Avoid driving alone for long distances. A buddy who stays
      awake for the trip can take a turn behind the wheel and help
      identify the warning signs of fatigue.

Take a break every 100 miles or 2 hours.
      Do something to recharge yourself  -  take a walk, stretch,
      jog a little, get a healthy snack (fruit, nuts, cheese, are
      good choices, avoid sugary drinks and foods like
      cookies and donuts).  

Take a nap.
      Find a safe place to take a 15 to 20-minute nap.

Consume caffeine.
      Have two cups of coffee. It can increase alertness for few

Avoid alcohol and medications that cause drowsiness as a side-effect.
These include:

     high blood pressure medications
     anti-emetics - medications for nausea and vomiting
     anxiety medication
     muscle relaxants
     medications for Parkinson’s Disease.

Avoid driving at times when you would normally be asleep.

The NSF offers these warning signs that you are too tired to be driving:

  • Difficulty focusing on the road or driving
  • Frequent blinking and/or heavy eyelids
  • Daydreaming or trance-like feelings
  • Trouble keeping your head up
  • Drifting from your lane, swerving, tailgating and/or hitting rumble strips
  • Inability to clearly remember the last few miles driven
  • Missing exits or traffic signs
  • Yawning repeatedly
  • Feeling restless, irritable, or aggressive.

If you have any of the above:

            STOP DRIVING!
            Pull over and take a nap.
            Drink a caffeinated beverage.

More information:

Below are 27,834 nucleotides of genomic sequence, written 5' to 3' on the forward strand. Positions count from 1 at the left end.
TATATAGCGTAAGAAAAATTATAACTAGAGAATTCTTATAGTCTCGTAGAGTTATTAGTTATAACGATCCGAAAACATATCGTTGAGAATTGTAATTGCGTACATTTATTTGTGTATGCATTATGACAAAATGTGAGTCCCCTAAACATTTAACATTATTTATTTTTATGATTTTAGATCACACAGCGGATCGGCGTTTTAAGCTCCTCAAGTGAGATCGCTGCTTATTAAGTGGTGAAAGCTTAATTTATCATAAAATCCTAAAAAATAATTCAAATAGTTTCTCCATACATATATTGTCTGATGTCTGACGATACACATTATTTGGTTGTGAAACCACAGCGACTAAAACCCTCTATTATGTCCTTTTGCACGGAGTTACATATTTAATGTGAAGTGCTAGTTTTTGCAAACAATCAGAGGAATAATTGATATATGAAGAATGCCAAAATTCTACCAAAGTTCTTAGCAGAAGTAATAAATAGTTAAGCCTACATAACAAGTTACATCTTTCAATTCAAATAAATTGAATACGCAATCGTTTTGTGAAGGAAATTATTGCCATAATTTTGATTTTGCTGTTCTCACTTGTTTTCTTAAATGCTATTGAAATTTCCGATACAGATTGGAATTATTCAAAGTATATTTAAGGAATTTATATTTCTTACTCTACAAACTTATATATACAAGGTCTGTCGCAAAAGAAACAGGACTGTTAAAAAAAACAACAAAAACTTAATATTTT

FDA – Medications and driving impairment

UCLA Sleep Center – Drowsy Driving

Although afraid of vision loss, many not aware of eye disease risks.
Joanna Hayden, PhD, CHES

The results of a multi-ethnic national study of more than 2000 people published online this week in the journal JAMA Ophthalmology found that although vision loss was among the most feared health outcome, half didn’t know that smoking affects vision, almost two-thirds (63%) didn’t know that diabetes can lead to vision loss, and 25% didn’t know about anything that affects eye sight. 

The complete journal article is at:


Loss of vision has a tremendous impact on quality of life and as the results of this research show, it is among the health issues we most fear. Yet, many of us are not aware of how our other health issues and lifestyle habits affect our risk of vision loss.

Hypertensive retinopathy
(retina damage from high blood pressure)

Consistently elevated blood pressure (140/90 or greater) damages the tiny blood vessels in the retina which causes bleeding and impairs vision.

Hypertensive retinopathy and the vision loss it causes can be prevented by controlling high blood pressure.

The American Heart Association offers information on how to control high blood pressure:

Diabetic retinopathy
(retina damage from diabetes)

Diabetes (high blood sugar) causes the tiny blood vessels in the retina to swell, leak fluid or grow in places where they shouldn’t causing vision loss that cannot be reversed.

To better understand how diabetes causes loss of vision, the American Academy of Ophthalmology offers a number of short videos and other information on the topic:

The key to decreasing the risk of diabetic retinopathy and its related vision loss is controlling blood sugar.

The American Diabetes Association offers information on controlling blood sugar:

Bacterial Keratitis 
(corneal infection most commonly from contact lens wear)

The cornea is the outer clear covering over the eye. Contact lenses sit on the cornea. Improper cleaning, contaminated disinfecting solution, or extended wearing, especially sleeping with them in, increases infection risk. In older adults who wear contact lenses, dry eye contributes to increase infection risk.